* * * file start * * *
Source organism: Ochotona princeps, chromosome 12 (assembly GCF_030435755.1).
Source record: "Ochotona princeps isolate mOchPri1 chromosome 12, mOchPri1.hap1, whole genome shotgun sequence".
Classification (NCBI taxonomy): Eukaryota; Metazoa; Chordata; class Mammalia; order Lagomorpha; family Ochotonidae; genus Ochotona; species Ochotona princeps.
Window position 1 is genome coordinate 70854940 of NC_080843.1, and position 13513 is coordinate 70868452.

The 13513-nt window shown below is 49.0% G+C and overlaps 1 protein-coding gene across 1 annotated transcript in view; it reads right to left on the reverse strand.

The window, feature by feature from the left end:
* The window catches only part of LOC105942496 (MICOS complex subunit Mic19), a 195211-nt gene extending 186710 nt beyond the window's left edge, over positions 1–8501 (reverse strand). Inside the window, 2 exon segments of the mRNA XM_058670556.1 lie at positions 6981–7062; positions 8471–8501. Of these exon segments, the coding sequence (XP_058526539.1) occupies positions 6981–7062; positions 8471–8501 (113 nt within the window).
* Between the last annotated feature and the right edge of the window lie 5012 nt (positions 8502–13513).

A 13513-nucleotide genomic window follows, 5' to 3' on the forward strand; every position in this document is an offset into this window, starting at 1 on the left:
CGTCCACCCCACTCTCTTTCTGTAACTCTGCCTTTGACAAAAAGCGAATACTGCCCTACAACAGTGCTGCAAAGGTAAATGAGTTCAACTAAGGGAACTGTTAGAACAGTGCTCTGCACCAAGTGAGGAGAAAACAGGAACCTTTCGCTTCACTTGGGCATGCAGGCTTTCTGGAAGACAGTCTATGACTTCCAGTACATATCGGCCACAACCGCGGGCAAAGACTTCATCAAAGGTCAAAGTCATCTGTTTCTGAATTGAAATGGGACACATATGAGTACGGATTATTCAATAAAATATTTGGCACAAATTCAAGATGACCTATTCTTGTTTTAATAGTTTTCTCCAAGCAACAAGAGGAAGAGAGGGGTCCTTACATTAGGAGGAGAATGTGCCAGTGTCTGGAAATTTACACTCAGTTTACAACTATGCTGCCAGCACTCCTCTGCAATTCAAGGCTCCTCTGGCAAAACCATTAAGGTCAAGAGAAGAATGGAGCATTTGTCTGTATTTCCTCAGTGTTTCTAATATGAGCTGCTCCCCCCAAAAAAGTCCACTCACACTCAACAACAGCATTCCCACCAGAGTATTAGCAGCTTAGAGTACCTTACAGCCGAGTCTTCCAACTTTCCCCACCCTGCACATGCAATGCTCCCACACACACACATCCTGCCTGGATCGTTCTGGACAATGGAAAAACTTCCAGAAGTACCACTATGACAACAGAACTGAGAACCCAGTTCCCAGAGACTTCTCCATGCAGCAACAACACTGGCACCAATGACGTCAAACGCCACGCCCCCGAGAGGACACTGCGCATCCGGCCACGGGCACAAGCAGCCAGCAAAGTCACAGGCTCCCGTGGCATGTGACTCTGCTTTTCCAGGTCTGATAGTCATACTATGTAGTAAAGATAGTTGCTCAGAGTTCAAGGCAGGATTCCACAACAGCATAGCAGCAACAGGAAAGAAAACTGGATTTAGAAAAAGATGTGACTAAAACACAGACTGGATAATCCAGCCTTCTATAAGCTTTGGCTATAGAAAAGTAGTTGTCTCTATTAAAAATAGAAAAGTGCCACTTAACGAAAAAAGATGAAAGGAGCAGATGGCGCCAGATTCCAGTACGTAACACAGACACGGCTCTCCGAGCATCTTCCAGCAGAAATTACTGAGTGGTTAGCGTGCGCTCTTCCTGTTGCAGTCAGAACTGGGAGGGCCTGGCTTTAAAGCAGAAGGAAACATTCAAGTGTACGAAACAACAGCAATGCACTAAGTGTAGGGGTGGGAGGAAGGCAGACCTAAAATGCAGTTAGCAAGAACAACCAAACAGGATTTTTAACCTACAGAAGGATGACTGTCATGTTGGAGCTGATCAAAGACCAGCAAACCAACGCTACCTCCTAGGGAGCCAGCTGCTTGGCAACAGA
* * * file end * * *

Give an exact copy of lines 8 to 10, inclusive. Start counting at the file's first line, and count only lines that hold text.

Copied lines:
* Between the last annotated feature and the right edge of the window lie 5012 nt (positions 8502–13513).

A 13513-nucleotide genomic window follows, 5' to 3' on the forward strand; every position in this document is an offset into this window, starting at 1 on the left:
CGTCCACCCCACTCTCTTTCTGTAACTCTGCCTTTGACAAAAAGCGAATACTGCCCTACAACAGTGCTGCAAAGGTAAATGAGTTCAACTAAGGGAACTGTTAGAACAGTGCTCTGCACCAAGTGAGGAGAAAACAGGAACCTTTCGCTTCACTTGGGCATGCAGGCTTTCTGGAAGACAGTCTATGACTTCCAGTACATATCGGCCACAACCGCGGGCAAAGACTTCATCAAAGGTCAAAGTCATCTGTTTCTGAATTGAAATGGGACACATATGAGTACGGATTATTCAATAAAATATTTGGCACAAATTCAAGATGACCTATTCTTGTTTTAATAGTTTTCTCCAAGCAACAAGAGGAAGAGAGGGGTCCTTACATTAGGAGGAGAATGTGCCAGTGTCTGGAAATTTACACTCAGTTTACAACTATGCTGCCAGCACTCCTCTGCAATTCAAGGCTCCTCTGGCAAAACCATTAAGGTCAAGAGAAGAATGGAGCATTTGTCTGTATTTCCTCAGTGTTTCTAATATGAGCTGCTCCCCCCAAAAAAGTCCACTCACACTCAACAACAGCATTCCCACCAGAGTATTAGCAGCTTAGAGTACCTTACAGCCGAGTCTTCCAACTTTCCCCACCCTGCACATGCAATGCTCCCACACACACACATCCTGCCTGGATCGTTCTGGACAATGGAAAAACTTCCAGAAGTACCACTATGACAACAGAACTGAGAACCCAGTTCCCAGAGACTTCTCCATGCAGCAACAACACTGGCACCAATGACGTCAAACGCCACGCCCCCGAGAGGACACTGCGCATCCGGCCACGGGCACAAGCAGCCAGCAAAGTCACAGGCTCCCGTGGCATGTGACTCTGCTTTTCCAGGTCTGATAGTCATACTATGTAGTAAAGATAGTTGCTCAGAGTTCAAGGCAGGATTCCACAACAGCATAGCAGCAACAGGAAAGAAAACTGGATTTAGAAAAAGATGTGACTAAAACACAGACTGGATAATCCAGCCTTCTATAAGCTTTGGCTATAGAAAAGTAGTTGTCTCTATTAAAAATAGAAAAGTGCCACTTAACGAAAAAAGATGAAAGGAGCAGATGGCGCCAGATTCCAGTACGTAACACAGACACGGCTCTCCGAGCATCTTCCAGCAGAAATTACTGAGTGGTTAGCGTGCGCTCTTCCTGTTGCAGTCAGAACTGGGAGGGCCTGGCTTTAAAGCAGAAGGAAACATTCAAGTGTACGAAACAACAGCAATGCACTAAGTGTAGGGGTGGGAGGAAGGCAGACCTAAAATGCAGTTAGCAAGAACAACCAAACAGGATTTTTAACCTACAGAAGGATGACTGTCATGTTGGAGCTGATCAAAGACCAGCAAACCAACGCTACCTCCTAGGGAGCCAGCTGCTTGGCAACAGA